In Moldova, my work partners and our host family weren’t expecting someone like me. Instead of being young and white, I was older and Asian. And born near Mount Everest.
By Champa Jarmul
When I was a girl growing up in Nepal, two of my teachers were Peace Corps Volunteers. After I became a teacher myself, I attended a training workshop with another Volunteer. Most important to me was the PCV who taught at our school a few years later. David and I fell in love and got married.
More than 35 years later, after our two sons had grown, we signed up to serve as Volunteers together in Moldova. David worked in the local library and I taught English at a school. I wasn’t sure I would be a good Volunteer, but I was ready to be open-hearted and nonjudgmental, and to accept all of the challenges.
Moldovan students with their Peace Corps teacher, Champa Jarmul, at far end of table. Photo courtesy of Champa and David Jarmul
My work partners and our host family weren’t expecting someone like me. Instead of being young and white, I was older and Asian. Few Moldovans had ever heard of Nepal. When I told them I was born near Mount Everest, they were amazed. But they weren’t sure I was a “real American.” As we lived and worked together, though, they came to know me.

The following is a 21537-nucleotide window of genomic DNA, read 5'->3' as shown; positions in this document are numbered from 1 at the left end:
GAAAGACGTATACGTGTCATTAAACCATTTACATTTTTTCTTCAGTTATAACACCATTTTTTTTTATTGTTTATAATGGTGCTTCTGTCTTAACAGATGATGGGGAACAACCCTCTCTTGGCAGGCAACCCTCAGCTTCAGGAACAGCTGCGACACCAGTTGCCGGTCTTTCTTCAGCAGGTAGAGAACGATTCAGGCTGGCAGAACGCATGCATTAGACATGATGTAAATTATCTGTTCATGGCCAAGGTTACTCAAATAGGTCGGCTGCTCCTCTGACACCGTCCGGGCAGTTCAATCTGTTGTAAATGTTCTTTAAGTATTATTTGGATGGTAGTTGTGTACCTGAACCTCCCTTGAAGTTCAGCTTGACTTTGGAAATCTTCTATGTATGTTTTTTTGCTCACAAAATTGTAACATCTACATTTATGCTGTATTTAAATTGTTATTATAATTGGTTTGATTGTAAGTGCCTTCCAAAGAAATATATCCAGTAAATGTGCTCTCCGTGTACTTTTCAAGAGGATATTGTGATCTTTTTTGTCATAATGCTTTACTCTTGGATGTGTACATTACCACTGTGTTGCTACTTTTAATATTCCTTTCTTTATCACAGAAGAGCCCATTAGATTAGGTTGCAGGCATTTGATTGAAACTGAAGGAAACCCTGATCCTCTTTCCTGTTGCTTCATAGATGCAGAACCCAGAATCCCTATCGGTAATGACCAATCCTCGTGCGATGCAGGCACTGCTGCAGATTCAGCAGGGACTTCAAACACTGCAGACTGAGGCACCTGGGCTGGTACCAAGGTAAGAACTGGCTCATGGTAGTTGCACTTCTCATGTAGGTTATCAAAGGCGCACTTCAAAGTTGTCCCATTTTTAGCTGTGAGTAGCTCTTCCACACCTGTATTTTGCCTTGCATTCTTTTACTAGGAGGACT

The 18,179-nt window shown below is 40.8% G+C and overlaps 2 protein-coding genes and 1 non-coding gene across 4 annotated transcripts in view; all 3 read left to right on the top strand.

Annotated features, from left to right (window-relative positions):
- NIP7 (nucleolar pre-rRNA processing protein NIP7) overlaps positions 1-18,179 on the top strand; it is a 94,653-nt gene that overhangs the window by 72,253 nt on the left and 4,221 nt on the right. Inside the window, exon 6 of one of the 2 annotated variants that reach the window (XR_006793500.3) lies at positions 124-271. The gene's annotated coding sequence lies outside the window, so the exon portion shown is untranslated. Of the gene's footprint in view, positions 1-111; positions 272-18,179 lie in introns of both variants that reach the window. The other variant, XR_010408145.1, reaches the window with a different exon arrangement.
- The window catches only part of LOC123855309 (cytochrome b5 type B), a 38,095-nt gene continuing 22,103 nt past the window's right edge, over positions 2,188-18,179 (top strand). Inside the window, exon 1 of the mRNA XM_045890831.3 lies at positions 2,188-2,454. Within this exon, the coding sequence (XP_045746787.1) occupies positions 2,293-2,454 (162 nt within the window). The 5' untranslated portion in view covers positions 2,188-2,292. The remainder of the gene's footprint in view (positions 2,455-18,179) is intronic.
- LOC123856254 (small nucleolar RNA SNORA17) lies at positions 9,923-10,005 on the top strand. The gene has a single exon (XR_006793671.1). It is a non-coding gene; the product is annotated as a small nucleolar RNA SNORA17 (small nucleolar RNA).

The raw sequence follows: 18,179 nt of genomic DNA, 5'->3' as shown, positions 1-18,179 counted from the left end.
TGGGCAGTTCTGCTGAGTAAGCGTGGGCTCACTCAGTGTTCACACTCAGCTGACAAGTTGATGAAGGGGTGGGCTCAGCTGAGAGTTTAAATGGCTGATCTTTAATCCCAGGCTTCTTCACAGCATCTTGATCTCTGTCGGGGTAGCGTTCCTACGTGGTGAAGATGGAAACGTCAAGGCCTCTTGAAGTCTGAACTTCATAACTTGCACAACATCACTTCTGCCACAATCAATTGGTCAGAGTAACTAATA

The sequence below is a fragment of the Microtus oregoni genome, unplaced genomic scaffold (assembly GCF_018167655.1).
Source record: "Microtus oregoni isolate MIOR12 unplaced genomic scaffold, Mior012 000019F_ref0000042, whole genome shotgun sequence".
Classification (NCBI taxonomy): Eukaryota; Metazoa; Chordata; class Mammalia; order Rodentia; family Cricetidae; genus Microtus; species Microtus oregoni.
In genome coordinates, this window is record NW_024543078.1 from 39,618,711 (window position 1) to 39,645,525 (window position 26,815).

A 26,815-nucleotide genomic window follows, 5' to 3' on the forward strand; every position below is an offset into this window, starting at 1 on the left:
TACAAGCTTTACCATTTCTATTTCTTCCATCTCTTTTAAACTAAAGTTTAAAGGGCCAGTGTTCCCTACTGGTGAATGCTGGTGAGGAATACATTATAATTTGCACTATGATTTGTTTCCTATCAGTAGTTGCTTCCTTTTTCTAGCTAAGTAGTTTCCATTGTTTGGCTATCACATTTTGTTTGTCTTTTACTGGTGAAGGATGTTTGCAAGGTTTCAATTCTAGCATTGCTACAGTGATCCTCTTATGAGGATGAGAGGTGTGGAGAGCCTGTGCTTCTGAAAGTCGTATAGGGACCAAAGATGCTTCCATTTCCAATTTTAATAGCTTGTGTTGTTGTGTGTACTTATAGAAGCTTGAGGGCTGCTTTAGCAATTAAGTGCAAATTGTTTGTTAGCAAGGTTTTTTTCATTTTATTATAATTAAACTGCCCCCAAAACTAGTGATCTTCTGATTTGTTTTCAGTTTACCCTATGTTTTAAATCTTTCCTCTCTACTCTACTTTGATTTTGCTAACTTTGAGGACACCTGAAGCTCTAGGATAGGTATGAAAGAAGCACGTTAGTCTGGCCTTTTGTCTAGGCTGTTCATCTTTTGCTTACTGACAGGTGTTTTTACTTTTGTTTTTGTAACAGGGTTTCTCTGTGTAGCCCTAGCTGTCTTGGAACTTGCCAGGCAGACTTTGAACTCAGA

When I told them I was born near Mount Everest, they were amazed. But they weren’t sure I was a “real American.”
We cooked each other our traditional foods — curried chicken and rice from Nepal, stuffed cabbage and pork from Moldova, and an American apple pie. We shared photos of our grandchildren. We celebrated each others’ birthdays and holidays, including a big turkey dinner on Thanksgiving.
Peace Corps family: Champa and David Jarmul with their grandchildren. Photo courtesy of Champa and David Jarmul
Our Peace Corps group included Americans born in other countries as well, from Panamá, Colombia, the Philippines, Myanmar, and Vietnam. We had American-born Volunteers of different ethnicities, ages, and sexual orientations. Many of us were not what Moldovans expected a Volunteer would look like. Together, we showed them that “American” includes many kinds of people.
As Peace Corps looks to its future, its Volunteers need to fully reflect our country’s diversity. We are the faces of America. Our stories are America’s stories.
READ MORE: “Returning to Serve as a Peace Corps Volunteer a Second Time — 35 years Later” by David Jarmul